Design, subjects and setting
A cross-sectional design which used a self-administered questionnaire survey was employed. All participants were recruited from a single northern Taiwan medical center. It has a total of 2,089 beds and for the purpose of this study were divided into internal medicine, surgical department, obstetrics & gynecology, intensive care unit, pediatric department, and others (burn unit, outpatient department, and casualty unit). A total of 2,161 registered nurses in that institution covered internal medicine, surgery department, obstetrics & genecology, intensive care unit, and pediatric department. They worked 40 hours a week and sometimes worked overtime. Taiwan’s clinical nursing staff is divided into N1, N2, N3 and N4 clinic al ladder levels : N1 is responsible for basic care, N2 is responsible for intensive care, N3 is responsible for education and overall care, and N4 is responsible for research and professional care. A convenient sampling was utilized to collect the data. The eligibility criteria for participants were as follows: (1) registered nurses who had worked on the hospital for at least 4 hours per day or 20 hours per week, (2) above 20 years of age, and (3) were willing to participate in the study. Sample size was calculated according to the World Health Organization Guideline  and based on a previous study by Hou and Shiao . There were 2,242 participants recruited who met the inclusive criteria recruited. Observed individuals who have any missing data will be excluded from the study and will not be included in the sample for analysis. Three hundred and eighty-eight participants who did not complete the questionnaire were excluded from this study. In total 1,803 participants took part in this study, with a response rate of 82.69%.
All participants were asked to fill out the questionnaire in their own time and then to place it into a box that was located outside their worksite within 7 days. Participants were reassured that their participation was entirely voluntary. The demographic characteristics questionnaire and the Nordic Musculoskeletal Questionnaire lasted for 10 to 20 minutes.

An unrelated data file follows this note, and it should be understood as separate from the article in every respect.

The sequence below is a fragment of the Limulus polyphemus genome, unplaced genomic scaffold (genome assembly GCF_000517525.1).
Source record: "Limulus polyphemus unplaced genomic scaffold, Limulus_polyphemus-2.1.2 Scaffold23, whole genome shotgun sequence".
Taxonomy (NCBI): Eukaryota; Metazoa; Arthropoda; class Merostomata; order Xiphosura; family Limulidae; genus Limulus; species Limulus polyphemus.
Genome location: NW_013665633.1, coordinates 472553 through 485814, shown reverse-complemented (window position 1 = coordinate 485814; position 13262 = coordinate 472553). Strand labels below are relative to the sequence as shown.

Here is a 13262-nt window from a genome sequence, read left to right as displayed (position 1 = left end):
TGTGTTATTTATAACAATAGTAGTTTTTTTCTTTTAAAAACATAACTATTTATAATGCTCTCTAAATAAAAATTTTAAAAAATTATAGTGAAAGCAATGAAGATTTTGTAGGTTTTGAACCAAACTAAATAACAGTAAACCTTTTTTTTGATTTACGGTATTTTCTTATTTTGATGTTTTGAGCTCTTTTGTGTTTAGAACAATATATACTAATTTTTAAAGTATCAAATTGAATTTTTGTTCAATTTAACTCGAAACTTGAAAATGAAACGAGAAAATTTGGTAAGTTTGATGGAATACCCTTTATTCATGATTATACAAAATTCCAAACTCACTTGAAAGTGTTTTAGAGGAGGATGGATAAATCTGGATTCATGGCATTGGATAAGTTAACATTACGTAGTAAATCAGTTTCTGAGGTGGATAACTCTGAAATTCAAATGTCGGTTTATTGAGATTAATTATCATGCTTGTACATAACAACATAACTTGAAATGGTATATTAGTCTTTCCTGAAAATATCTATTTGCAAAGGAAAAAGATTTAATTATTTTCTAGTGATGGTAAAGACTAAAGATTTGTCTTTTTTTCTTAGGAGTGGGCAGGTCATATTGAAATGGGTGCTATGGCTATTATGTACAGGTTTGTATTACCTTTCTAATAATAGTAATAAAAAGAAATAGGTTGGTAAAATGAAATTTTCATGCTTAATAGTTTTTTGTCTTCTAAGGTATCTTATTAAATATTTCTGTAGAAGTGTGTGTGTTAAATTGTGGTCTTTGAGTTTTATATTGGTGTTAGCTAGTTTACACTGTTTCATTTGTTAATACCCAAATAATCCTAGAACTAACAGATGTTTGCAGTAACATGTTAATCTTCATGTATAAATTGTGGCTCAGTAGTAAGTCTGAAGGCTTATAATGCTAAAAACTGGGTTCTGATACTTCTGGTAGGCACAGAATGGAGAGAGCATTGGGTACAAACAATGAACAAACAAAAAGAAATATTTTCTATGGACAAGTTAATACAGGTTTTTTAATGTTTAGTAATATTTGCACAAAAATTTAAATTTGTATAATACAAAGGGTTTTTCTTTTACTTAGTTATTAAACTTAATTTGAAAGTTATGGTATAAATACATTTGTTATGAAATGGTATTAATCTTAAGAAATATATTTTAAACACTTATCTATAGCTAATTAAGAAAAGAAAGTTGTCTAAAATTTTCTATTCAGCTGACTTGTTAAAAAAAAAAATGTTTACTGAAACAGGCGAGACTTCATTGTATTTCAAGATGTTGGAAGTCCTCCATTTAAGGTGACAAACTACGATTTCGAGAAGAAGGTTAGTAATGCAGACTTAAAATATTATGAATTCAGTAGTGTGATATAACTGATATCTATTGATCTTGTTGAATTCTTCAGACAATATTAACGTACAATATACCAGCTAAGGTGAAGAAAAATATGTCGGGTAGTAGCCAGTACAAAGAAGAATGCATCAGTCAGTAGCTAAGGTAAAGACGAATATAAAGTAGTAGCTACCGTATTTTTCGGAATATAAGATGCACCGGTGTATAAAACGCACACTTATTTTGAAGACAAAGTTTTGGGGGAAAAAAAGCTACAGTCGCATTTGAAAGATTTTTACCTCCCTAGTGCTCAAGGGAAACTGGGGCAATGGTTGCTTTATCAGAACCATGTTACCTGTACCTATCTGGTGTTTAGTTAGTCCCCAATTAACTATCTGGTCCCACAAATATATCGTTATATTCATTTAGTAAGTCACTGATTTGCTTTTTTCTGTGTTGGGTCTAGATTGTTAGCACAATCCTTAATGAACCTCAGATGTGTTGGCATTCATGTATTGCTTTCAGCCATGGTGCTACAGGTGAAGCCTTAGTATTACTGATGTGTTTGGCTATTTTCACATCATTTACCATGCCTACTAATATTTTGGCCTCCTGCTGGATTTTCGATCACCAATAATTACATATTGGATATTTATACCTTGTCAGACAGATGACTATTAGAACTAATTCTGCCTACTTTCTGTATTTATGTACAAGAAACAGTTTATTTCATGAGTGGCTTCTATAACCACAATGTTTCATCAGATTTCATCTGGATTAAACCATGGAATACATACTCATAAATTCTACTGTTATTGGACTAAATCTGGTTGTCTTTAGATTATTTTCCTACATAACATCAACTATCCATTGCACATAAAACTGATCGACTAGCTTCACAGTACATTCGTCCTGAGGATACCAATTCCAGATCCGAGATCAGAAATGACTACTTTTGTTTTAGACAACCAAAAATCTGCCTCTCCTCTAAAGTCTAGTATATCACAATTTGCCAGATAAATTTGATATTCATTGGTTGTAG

Demographic characteristics questionnaire.
Gender, job title (administrative supervisor, full-time nurses, part-time nurses, other), department type (internal medicine, surgical department, obstetrics & gynecology, pediatric department, intensive care unit, other), work mode (fixed, three-shift rotation, (8 hours/day), other), daily work rest time, history of MSD (yes or no), age, exercise habits, body weight, work seniority, number of hours worked per day, number of days worked per week, and BMI. Each group’s descriptive statistics are expressed in terms of number of people and only reflect current symptoms.
Nordic Musculoskeletal Questionnaire.
This study used the Nordic Musculoskeletal Questionnaire  to investigate the common types of MSD seen in the work field and the location of the injury. The interviewees were asked to select from nine body locations (shoulder, neck, lower back, upper back, elbow joint, hand or wrist, hip joint, knee joint, and ankle joint). The questions include whether they have felt discomfort in the past year, whether they have felt discomfort in the past week, and whether the discomfort affected their life or ability to work (a “yes” response was given a score of 1 and a “no” response was given a score of 0). The highest discomfort score for each location was three points, and the lowest was 0 points. Because the score scope was limited, the scores for discomfort at each location were further categorized as “yes” (0) and “no” (1–3 points = 1). This questionnaire was designed as a standardized questionnaire and can be used to further investigate the symptoms of a specific location (see S1 File). The questionnaire can identify differences in symptoms caused by different work stations, thereby enabling MSD problems to be more clearly defined. Numerous studies have demonstrated that this questionnaire has adequate internal consistency, reliability, and validity [30,31].